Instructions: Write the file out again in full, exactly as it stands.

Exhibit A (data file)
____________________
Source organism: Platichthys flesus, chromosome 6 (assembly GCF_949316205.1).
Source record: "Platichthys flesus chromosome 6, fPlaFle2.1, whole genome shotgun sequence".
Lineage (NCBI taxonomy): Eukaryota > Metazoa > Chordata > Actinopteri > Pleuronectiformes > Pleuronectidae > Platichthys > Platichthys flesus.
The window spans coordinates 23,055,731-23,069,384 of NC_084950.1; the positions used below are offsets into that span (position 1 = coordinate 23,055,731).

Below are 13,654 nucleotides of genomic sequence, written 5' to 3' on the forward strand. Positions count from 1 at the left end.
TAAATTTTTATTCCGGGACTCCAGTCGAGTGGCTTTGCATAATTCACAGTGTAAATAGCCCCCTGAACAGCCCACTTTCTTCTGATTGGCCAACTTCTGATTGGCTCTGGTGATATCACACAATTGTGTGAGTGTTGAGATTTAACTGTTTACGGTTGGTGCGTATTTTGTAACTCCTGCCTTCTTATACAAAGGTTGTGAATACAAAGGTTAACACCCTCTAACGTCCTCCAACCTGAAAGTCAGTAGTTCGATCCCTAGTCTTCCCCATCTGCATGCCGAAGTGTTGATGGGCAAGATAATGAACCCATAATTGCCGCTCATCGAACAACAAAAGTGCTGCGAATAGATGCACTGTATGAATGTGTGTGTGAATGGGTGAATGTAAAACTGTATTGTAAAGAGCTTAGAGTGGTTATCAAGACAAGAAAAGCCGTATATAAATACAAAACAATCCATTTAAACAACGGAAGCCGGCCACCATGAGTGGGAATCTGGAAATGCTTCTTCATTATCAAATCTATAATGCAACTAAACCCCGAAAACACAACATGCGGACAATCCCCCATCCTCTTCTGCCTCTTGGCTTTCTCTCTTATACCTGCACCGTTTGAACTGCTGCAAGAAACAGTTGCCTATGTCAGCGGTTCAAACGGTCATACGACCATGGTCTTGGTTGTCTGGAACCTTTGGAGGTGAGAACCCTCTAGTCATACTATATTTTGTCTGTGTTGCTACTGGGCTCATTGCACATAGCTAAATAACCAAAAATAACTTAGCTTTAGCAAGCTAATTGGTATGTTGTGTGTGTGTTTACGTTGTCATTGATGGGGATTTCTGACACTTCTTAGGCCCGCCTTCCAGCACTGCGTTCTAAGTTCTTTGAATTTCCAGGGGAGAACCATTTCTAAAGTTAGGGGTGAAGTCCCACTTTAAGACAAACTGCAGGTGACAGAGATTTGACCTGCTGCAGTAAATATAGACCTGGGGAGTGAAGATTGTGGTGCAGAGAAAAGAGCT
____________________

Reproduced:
Source organism: Platichthys flesus, chromosome 6 (assembly GCF_949316205.1).
Source record: "Platichthys flesus chromosome 6, fPlaFle2.1, whole genome shotgun sequence".
Lineage (NCBI taxonomy): Eukaryota > Metazoa > Chordata > Actinopteri > Pleuronectiformes > Pleuronectidae > Platichthys > Platichthys flesus.
The window spans coordinates 23,055,731-23,069,384 of NC_084950.1; the positions used below are offsets into that span (position 1 = coordinate 23,055,731).

Below are 13,654 nucleotides of genomic sequence, written 5' to 3' on the forward strand. Positions count from 1 at the left end.
TAAATTTTTATTCCGGGACTCCAGTCGAGTGGCTTTGCATAATTCACAGTGTAAATAGCCCCCTGAACAGCCCACTTTCTTCTGATTGGCCAACTTCTGATTGGCTCTGGTGATATCACACAATTGTGTGAGTGTTGAGATTTAACTGTTTACGGTTGGTGCGTATTTTGTAACTCCTGCCTTCTTATACAAAGGTTGTGAATACAAAGGTTAACACCCTCTAACGTCCTCCAACCTGAAAGTCAGTAGTTCGATCCCTAGTCTTCCCCATCTGCATGCCGAAGTGTTGATGGGCAAGATAATGAACCCATAATTGCCGCTCATCGAACAACAAAAGTGCTGCGAATAGATGCACTGTATGAATGTGTGTGTGAATGGGTGAATGTAAAACTGTATTGTAAAGAGCTTAGAGTGGTTATCAAGACAAGAAAAGCCGTATATAAATACAAAACAATCCATTTAAACAACGGAAGCCGGCCACCATGAGTGGGAATCTGGAAATGCTTCTTCATTATCAAATCTATAATGCAACTAAACCCCGAAAACACAACATGCGGACAATCCCCCATCCTCTTCTGCCTCTTGGCTTTCTCTCTTATACCTGCACCGTTTGAACTGCTGCAAGAAACAGTTGCCTATGTCAGCGGTTCAAACGGTCATACGACCATGGTCTTGGTTGTCTGGAACCTTTGGAGGTGAGAACCCTCTAGTCATACTATATTTTGTCTGTGTTGCTACTGGGCTCATTGCACATAGCTAAATAACCAAAAATAACTTAGCTTTAGCAAGCTAATTGGTATGTTGTGTGTGTGTTTACGTTGTCATTGATGGGGATTTCTGACACTTCTTAGGCCCGCCTTCCAGCACTGCGTTCTAAGTTCTTTGAATTTCCAGGGGAGAACCATTTCTAAAGTTAGGGGTGAAGTCCCACTTTAAGACAAACTGCAGGTGACAGAGATTTGACCTGCTGCAGTAAATATAGACCTGGGGAGTGAAGATTGTGGTGCAGAGAAAAGAGCT